Bad news for terrorists looking to get ahead in the industry: LinkedIn has apparently been infiltrated by the NSA. Or so a filing from the company submitted to the Foreign Intelligence Surveillance Court, or FISC, might suggest.

Obtained by the controversial document repository Cryptome.org, the document asks that the court allow LinkedIn to share data about surveillance orders issued by the government. The FISC is the secret court to which the NSA and FBI apply for authorization to surveil terror suspects under the Patriot Act and the Foreign Intelligence Surveillance Act. It is the body that approved the PRISM program, which apparently partners the government with prominent tech companies to facilitate data collection on targets.

Several of those companies that have historically released summaries of government requests for user data have submitted applications to the FISC asking that they be allowed to share data about those requests. On Tuesday, according to the filing which appears in full below, LinkedIn joined them. Even in legal documents submitted to the government's secret surveillance court, LinkedIn — the preferred social network for business types to network and do business-type things — can't help being LinkedIn-y.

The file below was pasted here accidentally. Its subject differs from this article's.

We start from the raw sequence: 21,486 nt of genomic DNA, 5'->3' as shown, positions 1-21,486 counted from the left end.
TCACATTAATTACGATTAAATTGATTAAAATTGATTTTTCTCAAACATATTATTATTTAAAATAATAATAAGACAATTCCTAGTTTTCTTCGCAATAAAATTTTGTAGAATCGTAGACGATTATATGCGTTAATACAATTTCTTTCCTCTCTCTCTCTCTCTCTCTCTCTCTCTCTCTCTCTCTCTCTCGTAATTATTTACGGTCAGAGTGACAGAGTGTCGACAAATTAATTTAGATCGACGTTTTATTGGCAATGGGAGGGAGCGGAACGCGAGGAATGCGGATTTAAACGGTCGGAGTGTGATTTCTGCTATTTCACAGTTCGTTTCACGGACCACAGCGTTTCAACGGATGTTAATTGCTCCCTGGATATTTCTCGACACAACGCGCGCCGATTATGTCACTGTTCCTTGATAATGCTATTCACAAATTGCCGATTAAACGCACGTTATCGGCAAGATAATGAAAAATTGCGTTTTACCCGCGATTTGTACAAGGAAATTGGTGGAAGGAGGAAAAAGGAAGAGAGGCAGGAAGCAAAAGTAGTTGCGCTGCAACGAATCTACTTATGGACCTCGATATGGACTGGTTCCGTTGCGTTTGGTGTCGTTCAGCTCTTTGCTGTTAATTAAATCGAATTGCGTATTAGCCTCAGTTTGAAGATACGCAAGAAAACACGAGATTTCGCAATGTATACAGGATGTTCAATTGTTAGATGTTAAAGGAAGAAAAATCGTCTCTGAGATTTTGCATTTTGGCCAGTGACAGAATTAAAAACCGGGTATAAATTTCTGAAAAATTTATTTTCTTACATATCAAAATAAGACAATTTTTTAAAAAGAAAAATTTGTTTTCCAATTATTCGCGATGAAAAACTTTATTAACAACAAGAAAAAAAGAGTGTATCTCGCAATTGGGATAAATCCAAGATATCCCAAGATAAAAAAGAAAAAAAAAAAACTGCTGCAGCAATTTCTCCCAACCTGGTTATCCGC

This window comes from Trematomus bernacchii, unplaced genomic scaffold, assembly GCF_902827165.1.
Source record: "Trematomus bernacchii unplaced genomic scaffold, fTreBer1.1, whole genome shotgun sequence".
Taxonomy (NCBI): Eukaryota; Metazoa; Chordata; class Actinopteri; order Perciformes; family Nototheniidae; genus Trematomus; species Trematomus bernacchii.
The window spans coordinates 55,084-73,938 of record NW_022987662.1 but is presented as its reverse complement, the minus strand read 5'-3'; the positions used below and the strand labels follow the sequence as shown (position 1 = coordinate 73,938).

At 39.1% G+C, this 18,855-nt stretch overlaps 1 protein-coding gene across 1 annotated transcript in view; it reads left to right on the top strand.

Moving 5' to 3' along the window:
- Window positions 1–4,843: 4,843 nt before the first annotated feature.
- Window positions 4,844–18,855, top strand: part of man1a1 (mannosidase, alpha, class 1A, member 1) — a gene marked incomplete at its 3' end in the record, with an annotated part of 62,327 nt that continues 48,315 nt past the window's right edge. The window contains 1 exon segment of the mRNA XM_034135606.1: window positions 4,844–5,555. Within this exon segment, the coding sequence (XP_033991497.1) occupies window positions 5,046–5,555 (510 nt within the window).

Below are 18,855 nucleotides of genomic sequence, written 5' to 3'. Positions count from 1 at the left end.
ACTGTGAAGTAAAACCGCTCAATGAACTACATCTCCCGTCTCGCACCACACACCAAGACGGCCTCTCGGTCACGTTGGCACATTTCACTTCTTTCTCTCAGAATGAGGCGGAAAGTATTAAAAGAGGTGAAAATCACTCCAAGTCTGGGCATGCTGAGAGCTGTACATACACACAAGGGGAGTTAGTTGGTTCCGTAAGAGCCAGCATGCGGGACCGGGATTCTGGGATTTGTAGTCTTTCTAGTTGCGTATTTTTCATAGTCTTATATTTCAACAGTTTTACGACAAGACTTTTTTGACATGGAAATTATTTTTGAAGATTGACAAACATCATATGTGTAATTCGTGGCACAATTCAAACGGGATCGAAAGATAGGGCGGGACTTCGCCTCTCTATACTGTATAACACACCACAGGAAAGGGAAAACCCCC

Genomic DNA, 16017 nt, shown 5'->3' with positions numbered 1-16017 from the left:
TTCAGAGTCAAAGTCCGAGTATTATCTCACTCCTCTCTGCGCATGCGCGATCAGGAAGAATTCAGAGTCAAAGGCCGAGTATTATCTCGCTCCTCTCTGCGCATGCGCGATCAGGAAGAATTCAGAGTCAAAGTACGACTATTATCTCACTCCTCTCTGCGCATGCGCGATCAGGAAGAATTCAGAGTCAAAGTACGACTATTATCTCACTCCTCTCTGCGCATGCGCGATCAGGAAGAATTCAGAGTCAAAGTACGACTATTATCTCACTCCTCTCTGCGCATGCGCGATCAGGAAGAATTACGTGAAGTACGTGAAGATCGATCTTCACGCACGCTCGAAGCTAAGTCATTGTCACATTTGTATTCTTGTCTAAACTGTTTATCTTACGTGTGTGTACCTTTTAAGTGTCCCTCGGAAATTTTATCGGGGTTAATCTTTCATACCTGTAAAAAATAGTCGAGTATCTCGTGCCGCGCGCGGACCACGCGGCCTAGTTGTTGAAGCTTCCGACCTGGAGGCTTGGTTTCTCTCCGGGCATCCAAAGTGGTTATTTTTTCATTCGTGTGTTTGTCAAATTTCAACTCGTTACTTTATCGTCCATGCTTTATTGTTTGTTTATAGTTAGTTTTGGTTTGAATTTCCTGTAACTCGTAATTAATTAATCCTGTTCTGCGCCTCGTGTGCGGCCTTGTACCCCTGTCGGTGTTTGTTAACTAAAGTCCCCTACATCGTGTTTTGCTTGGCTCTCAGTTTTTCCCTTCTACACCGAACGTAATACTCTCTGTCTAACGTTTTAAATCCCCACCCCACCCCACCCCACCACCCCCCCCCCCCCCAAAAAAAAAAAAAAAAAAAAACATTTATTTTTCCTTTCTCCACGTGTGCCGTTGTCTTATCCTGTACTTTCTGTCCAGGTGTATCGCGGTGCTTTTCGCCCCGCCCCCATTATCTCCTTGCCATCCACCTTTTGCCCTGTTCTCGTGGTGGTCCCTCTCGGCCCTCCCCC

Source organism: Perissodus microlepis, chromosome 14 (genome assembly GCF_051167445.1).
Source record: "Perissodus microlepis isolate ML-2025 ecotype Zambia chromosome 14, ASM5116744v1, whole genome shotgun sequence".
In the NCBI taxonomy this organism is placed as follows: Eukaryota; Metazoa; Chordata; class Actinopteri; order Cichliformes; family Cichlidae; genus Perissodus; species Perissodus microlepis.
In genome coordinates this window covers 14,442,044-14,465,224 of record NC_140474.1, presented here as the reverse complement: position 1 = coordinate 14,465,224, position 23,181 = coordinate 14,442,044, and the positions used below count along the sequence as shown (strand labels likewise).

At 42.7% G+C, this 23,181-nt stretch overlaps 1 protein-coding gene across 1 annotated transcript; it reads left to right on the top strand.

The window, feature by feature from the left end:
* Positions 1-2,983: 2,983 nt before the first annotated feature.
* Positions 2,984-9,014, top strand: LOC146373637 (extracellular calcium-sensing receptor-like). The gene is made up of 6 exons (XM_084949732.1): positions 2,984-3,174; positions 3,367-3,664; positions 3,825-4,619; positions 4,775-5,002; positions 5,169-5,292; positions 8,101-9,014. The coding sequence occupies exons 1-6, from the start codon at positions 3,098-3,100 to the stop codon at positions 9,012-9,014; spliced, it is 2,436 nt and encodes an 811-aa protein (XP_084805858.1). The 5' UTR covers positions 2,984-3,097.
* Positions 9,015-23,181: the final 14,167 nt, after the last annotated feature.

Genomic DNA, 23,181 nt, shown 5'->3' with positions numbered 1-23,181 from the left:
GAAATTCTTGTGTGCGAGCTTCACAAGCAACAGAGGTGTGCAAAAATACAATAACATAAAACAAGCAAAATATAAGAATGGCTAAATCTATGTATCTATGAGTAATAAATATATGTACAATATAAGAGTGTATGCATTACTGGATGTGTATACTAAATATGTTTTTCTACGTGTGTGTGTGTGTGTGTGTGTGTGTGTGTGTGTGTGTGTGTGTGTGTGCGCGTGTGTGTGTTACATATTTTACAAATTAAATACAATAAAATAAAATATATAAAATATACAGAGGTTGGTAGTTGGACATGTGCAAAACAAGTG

Linkedln's mission is to connect the world's professionals to make them more productive and successful. As it represents to its members, one of LinkedIn's core values is "Members First." Critical to this mission and core value is Linkedln's commitment to earning and retaining its members' trust. It earns this trust by being open and transparent with its members, and by providing members with the Three C's, as it relates to members' data: Clarity, Consistency and Control.

The company explains that it tried to reach an agreement with representatives of the FBI allowing it to include information about national security requests in its transparency reports, but that the FBI continually stymied its efforts to do so. The filing continues on, making its case for why it should be allowed to segment out such requests in its reports.

The main question we're left with, however, is the extent to which terrorists or terror suspects use LinkedIn in the course of their terrorizing. While the Three C's might resonate with hierarchical militarist organizations, it's interesting to consider that a social network that is predicated and intermeshed with America's purest capitalist enthusiasms might also have people participating who are wondering if it's OK to fudge the amount of time they spent in the 1980s battling the USSR in Tora Bora.

To date, the FISC has not granted any of the requesting companies, which include Google, Yahoo, and Facebook, the right to segment out national security requests. If that right is granted, we can expect LinkedIn to similarly be given that power. And we'll get a sense for just how many terrorists are about to get in big, big trouble with their bosses.

Photo: The president hunts terrorists. (AP)